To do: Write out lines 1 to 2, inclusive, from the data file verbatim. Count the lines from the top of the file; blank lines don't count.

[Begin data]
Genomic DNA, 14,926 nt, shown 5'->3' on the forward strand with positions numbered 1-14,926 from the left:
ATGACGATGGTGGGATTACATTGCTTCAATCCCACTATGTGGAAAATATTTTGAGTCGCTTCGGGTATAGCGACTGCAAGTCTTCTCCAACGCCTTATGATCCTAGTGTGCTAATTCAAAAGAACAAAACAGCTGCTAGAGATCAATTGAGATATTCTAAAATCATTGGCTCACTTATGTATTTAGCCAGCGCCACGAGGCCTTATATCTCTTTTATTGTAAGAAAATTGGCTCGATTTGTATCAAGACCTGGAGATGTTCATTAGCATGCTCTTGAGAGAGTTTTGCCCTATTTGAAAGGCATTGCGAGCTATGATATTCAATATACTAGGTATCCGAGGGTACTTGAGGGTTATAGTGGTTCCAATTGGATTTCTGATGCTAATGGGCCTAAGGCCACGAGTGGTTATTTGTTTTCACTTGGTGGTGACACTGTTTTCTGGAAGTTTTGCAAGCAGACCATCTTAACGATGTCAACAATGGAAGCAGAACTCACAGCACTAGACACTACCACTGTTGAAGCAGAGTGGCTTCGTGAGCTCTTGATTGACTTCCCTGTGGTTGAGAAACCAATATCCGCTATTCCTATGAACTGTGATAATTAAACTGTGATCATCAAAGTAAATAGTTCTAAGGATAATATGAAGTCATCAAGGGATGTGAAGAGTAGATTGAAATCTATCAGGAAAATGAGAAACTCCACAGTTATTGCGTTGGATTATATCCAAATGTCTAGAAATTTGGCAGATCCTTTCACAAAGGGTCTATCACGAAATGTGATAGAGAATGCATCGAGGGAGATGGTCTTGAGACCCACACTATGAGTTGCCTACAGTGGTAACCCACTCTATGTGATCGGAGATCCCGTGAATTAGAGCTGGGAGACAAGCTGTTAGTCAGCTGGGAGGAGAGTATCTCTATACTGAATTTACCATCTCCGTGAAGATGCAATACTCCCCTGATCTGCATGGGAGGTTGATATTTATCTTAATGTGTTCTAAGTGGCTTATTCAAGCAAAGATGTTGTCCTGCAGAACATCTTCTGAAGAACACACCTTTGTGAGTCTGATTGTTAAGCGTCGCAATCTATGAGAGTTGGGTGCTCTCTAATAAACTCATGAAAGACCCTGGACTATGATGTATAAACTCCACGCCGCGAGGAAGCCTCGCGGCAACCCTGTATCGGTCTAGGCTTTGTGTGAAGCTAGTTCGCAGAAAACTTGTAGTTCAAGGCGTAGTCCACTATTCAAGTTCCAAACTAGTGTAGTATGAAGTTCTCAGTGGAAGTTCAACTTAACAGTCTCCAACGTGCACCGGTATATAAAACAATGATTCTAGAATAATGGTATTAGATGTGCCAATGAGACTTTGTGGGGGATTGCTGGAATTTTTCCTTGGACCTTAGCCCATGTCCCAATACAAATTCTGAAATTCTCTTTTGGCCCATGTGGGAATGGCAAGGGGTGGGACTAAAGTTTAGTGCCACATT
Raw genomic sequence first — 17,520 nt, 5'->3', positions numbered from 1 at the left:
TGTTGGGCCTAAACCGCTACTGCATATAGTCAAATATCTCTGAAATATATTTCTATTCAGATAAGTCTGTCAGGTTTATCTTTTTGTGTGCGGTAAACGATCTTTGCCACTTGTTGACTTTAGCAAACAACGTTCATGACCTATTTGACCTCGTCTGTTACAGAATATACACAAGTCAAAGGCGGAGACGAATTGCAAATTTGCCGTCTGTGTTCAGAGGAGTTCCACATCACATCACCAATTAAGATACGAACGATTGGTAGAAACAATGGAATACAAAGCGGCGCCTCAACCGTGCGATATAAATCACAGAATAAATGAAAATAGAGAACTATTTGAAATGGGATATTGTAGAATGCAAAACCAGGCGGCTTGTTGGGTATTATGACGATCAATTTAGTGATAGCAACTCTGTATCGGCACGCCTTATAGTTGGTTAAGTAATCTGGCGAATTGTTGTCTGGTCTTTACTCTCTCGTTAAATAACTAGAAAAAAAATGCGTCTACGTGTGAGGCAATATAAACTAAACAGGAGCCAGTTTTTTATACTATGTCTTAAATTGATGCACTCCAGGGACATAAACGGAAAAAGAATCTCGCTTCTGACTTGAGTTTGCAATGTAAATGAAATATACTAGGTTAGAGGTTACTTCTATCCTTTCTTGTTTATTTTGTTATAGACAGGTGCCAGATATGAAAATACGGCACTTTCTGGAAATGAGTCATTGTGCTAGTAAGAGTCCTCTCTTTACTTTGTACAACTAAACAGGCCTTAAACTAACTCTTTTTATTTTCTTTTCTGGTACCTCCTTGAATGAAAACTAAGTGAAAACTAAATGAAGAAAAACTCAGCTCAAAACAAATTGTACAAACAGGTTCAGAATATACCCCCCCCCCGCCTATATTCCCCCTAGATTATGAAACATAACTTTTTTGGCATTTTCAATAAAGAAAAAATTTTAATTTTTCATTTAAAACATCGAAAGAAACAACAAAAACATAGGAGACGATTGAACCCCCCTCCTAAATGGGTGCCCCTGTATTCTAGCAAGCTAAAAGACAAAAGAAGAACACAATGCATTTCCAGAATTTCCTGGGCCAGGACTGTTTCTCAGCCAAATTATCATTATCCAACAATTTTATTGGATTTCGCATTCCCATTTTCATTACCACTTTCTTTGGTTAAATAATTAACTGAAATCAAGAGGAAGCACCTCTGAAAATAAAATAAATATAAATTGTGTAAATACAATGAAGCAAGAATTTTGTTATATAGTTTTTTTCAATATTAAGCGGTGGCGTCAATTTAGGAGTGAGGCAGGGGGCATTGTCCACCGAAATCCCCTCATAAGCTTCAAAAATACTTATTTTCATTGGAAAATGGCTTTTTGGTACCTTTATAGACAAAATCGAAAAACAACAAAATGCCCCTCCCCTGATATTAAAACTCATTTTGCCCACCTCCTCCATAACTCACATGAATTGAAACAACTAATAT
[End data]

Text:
Genomic DNA, 14,926 nt, shown 5'->3' on the forward strand with positions numbered 1-14,926 from the left:
ATGACGATGGTGGGATTACATTGCTTCAATCCCACTATGTGGAAAATATTTTGAGTCGCTTCGGGTATAGCGACTGCAAGTCTTCTCCAACGCCTTATGATCCTAGTGTGCTAATTCAAAAGAACAAAACAGCTGCTAGAGATCAATTGAGATATTCTAAAATCATTGGCTCACTTATGTATTTAGCCAGCGCCACGAGGCCTTATATCTCTTTTATTGTAAGAAAATTGGCTCGATTTGTATCAAGACCTGGAGATGTTCATTAGCATGCTCTTGAGAGAGTTTTGCCCTATTTGAAAGGCATTGCGAGCTATGATATTCAATATACTAGGTATCCGAGGGTACTTGAGGGTTATAGTGGTTCCAATTGGATTTCTGATGCTAATGGGCCTAAGGCCACGAGTGGTTATTTGTTTTCACTTGGTGGTGACACTGTTTTCTGGAAGTTTTGCAAGCAGACCATCTTAACGATGTCAACAATGGAAGCAGAACTCACAGCACTAGACACTACCACTGTTGAAGCAGAGTGGCTTCGTGAGCTCTTGATTGACTTCCCTGTGGTTGAGAAACCAATATCCGCTATTCCTATGAACTGTGATAATTAAACTGTGATCATCAAAGTAAATAGTTCTAAGGATAATATGAAGTCATCAAGGGATGTGAAGAGTAGATTGAAATCTATCAGGAAAATGAGAAACTCCACAGTTATTGCGTTGGATTATATCCAAATGTCTAGAAATTTGGCAGATCCTTTCACAAAGGGTCTATCACGAAATGTGATAGAGAATGCATCGAGGGAGATGGTCTTGAGACCCACACTATGAGTTGCCTACAGTGGTAACCCACTCTATGTGATCGGAGATCCCGTGAATTAGAGCTGGGAGACAAGCTGTTAGTCAGCTGGGAGGAGAGTATCTCTATACTGAATTTACCATCTCCGTGAAGATGCAATACTCCCCTGATCTGCATGGGAGGTTGATATTTATCTTAATGTGTTCTAAGTGGCTTATTCAAGCAAAGATGTTGTCCTGCAGAACATCTTCTGAAGAACACACCTTTGTGAGTCTGATTGTTAAGCGTCGCAATCTATGAGAGTTGGGTGCTCTCTAATAAACTCATGAAAGACCCTGGACTATGATGTATAAACTCCACGCCGCGAGGAAGCCTCGCGGCAACCCTGTATCGGTCTAGGCTTTGTGTGAAGCTAGTTCGCAGAAAACTTGTAGTTCAAGGCGTAGTCCACTATTCAAGTTCCAAACTAGTGTAGTATGAAGTTCTCAGTGGAAGTTCAACTTAACAGTCTCCAACGTGCACCGGTATATAAAACAATGATTCTAGAATAATGGTATTAGATGTGCCAATGAGACTTTGTGGGGGATTGCTGGAATTTTTCCTTGGACCTTAGCCCATGTCCCAATACAAATTCTGAAATTCTCTTTTGGCCCATGTGGGAATGGCAAGGGGTGGGACTAAAGTTTAGTGCCACATT